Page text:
Fissure healing was visually assessed and registered as one of these terms: 1- Complete healing; no ulcer is seen. 2- Partial healing; a linear tearing with epithelialization in the base of it. 3- Not healing; no change in ulcer. 4- Complicated healing; more severe ulcer (an abscess or fistula is added). Data were recorded in checklist and then analyzed by Chi-square test. p-value of less than 0.05 was considered statistically significant.
Case group was 23 (77%) female and 7 (23%) male (mean age 36.2"11 years). Control group consisted 18 (60%) female and 12 (40%) male (mean age 34.4"14 years).
At the end of follow up, stoppage of bleeding and pain reduction occurred in all of the patients treated surgically. There were 21(70%) patients with pain relief in L-arginine group compared with the patients treated surgically and were significantly lower within one, two, 4 and 12 weeks after treatment (p = 0.001) (Table 1).
There were reduce bleeding and no change in bleeding rate in case group compared with control group that were no bleeding in all patients (Table 1).
||Percentage of pain relief and bleeding rate in patients treated
with L-arginine gel (case) and surgery (control)
||Percentage of healing in ulcer in patients treated with L-arginine
gel (case) and surgery (control)
At the end of follow up, healing of ulcer was not complete in both groups, but there were significantly differences between complete healing and partial healing in the two groups. No healing and Complicated-healing rate was not observed in control group (Table 2).
All of the patients attended for follow-up. No side effect was observed in surgery group and only one patient in L-arginine group developed headache and dizziness.
Different medical treatments have been shown to be effective for patients with chronic anal fissure (Lindsey et al., 2004; McCallion and Gardinor, 2001), but there are fewer studies about the efficacy of topical L-arginine in the healing of chronic anal fissure.
Gosselink et al. demonstrated that local application of L-arginine reduced the maximum resting anal pressure significantly and 62% of patients in that study showed complete healing of fissure 18 weeks after local application of L-arginine (Gosselink et al., 2005), it has been shown that L-arginine gel is effective in healing of anal fissure by reducing of internal anal sphincter spasm which is mediated through the action of nitric oxide synthesize.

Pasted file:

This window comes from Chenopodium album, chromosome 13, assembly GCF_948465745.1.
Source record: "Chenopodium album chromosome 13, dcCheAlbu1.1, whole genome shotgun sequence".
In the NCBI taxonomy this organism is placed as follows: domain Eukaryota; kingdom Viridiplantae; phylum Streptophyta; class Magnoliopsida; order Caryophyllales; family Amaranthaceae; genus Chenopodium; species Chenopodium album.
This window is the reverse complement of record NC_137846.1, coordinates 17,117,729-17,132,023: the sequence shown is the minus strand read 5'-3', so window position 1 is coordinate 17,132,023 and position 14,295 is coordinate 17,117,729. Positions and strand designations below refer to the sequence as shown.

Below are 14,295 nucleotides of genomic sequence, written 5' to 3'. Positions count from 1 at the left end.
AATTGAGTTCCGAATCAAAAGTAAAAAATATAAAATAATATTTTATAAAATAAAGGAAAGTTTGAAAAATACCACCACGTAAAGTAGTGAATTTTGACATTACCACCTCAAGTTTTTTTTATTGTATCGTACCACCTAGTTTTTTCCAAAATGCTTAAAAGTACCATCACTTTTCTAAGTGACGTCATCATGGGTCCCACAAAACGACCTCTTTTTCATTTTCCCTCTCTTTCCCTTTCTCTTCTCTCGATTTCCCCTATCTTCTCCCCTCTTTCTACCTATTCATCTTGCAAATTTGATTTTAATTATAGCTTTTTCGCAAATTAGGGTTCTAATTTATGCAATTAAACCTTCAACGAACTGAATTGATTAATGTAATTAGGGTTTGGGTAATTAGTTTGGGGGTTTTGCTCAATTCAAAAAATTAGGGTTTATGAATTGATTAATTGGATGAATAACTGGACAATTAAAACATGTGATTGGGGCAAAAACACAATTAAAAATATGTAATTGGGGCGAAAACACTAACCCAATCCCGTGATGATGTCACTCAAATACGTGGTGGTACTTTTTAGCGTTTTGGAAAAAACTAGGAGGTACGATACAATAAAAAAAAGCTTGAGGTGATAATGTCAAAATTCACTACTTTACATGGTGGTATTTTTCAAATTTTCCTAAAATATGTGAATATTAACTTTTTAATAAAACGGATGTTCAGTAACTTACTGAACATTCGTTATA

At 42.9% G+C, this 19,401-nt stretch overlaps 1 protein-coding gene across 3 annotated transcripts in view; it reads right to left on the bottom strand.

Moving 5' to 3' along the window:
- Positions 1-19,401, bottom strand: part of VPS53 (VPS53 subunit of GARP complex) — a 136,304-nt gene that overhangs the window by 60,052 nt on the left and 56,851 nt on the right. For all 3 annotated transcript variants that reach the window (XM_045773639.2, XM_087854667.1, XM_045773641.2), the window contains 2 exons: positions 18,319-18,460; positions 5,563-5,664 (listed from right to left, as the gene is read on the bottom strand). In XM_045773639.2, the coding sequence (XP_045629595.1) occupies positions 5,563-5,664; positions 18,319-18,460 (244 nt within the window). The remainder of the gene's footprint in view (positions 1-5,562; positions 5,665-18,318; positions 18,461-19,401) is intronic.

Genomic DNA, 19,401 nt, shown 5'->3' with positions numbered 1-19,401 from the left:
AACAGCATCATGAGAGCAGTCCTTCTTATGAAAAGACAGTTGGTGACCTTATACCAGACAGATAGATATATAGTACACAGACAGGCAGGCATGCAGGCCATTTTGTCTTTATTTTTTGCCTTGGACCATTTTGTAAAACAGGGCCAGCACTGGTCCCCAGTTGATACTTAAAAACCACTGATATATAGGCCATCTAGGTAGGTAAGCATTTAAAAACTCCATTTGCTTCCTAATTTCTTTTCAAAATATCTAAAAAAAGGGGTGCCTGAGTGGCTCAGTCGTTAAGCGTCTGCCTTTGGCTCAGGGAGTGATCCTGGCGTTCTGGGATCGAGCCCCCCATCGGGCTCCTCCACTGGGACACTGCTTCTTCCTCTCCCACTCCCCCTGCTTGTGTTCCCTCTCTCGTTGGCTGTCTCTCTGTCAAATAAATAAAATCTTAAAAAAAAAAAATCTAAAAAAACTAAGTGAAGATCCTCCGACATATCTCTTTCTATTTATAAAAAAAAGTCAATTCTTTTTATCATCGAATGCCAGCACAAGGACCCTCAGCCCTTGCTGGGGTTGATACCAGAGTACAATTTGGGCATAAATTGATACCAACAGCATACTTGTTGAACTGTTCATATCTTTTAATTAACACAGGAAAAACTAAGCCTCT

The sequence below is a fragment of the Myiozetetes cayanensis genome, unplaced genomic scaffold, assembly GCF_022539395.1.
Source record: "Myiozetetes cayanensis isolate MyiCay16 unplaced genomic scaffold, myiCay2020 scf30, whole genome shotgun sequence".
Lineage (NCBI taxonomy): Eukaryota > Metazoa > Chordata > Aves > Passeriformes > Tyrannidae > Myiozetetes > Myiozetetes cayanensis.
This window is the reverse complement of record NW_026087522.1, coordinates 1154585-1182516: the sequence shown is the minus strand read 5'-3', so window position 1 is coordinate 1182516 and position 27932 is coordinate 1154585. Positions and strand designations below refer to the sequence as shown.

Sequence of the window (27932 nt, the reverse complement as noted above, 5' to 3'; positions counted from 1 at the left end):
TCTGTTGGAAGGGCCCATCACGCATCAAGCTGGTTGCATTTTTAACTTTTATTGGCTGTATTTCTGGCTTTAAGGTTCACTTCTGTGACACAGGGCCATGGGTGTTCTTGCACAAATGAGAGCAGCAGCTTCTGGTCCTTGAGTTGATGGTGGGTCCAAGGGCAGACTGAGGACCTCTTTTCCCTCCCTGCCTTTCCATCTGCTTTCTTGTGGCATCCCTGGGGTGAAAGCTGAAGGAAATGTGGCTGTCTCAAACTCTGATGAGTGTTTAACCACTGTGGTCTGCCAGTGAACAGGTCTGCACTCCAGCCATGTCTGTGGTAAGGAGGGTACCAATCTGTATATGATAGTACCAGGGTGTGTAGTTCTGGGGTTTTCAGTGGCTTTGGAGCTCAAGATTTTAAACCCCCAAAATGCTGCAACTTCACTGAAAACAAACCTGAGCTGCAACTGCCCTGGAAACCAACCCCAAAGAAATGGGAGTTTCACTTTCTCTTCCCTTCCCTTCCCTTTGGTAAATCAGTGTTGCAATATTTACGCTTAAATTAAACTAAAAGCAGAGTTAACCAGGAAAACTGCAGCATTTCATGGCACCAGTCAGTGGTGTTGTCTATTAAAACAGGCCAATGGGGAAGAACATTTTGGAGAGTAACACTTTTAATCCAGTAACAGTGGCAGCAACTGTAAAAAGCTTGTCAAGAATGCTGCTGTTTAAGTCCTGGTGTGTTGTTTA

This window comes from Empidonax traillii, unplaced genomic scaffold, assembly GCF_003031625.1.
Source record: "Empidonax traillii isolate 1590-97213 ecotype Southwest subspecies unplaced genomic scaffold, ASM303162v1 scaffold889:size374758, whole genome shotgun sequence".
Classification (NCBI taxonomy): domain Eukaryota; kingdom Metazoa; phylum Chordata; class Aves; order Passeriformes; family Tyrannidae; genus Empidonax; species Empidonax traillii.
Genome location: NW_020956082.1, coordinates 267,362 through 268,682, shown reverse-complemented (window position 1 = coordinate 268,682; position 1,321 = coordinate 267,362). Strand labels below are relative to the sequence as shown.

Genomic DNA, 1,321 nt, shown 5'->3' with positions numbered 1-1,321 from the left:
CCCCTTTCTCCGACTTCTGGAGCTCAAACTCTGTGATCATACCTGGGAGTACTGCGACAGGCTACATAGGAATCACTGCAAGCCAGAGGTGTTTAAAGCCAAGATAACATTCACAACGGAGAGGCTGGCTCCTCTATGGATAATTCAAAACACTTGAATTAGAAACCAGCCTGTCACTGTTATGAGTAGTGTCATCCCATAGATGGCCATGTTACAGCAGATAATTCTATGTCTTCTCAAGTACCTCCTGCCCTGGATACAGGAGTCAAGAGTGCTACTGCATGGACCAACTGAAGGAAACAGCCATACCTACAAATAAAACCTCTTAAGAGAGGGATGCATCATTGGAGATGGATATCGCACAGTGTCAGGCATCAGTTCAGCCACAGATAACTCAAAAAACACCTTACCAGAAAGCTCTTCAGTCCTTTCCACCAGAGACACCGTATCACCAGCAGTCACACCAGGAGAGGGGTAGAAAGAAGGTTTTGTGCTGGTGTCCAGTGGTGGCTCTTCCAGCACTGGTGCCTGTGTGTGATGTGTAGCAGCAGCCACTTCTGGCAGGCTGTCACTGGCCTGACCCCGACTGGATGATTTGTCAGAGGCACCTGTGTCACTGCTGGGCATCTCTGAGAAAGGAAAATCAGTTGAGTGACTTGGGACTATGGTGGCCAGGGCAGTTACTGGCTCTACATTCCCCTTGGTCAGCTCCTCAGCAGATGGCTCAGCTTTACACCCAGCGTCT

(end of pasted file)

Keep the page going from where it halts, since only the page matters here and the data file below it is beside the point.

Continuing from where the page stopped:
Griffin et al. (2002) by measuring internal anal sphincter pressure after local application of L-arginine gel demonstrated that it caused a significant pressure drop in comparison with placebo. Previous studies showed that glyceryl trinitrate ointment, as a nitric oxide donor, can reduce internal anal sphincter pressure which results in fissure healing, since headache as a side effect of glycerine trintrate, is shown to be a major contributing factor to noncompliance.
According to this and previous studies, frequency of side effects, specially headache, after local application of L-arginine is very lower than other chemical agents such as, glyceryl trinitrate (Griffin et al., 2002; Acheson et al., 2003; Carapeti et al., 1999; Bacher et al., 1997; Dorfman and Levitt Platell, 1999). Also in studies with oral arginine has been given to patients in the evaluation of esophageal and gallbladder physiology, no headaches were reported (Luking et al., 1998; Smith et al., 1997). L-arginine is going to be an alternative treatment for anal fissure, but further evaluation is needed before it can be used as a possible alternative treatment for chronic anal fissure (Griffin et al., 2002; Lund and Scholefield, 1997a, b).
Present study showed that surgical internal sphincterotomy is more effective than topical application of 5% L-arginine gel in healing chronic anal fissure. It means that surgical sphincterotomy cannot be used instead to local application of 5% L-arginine gel as the first therapeutic approach in patients with chronic anal fissure. Since no side effect after repeated doses with topical L-arginine were reported (Griffin et al., 2002), we recommend it as an effective temporary or alternative medical treatment when there is a counter indication to surgery in chronic anal fissure.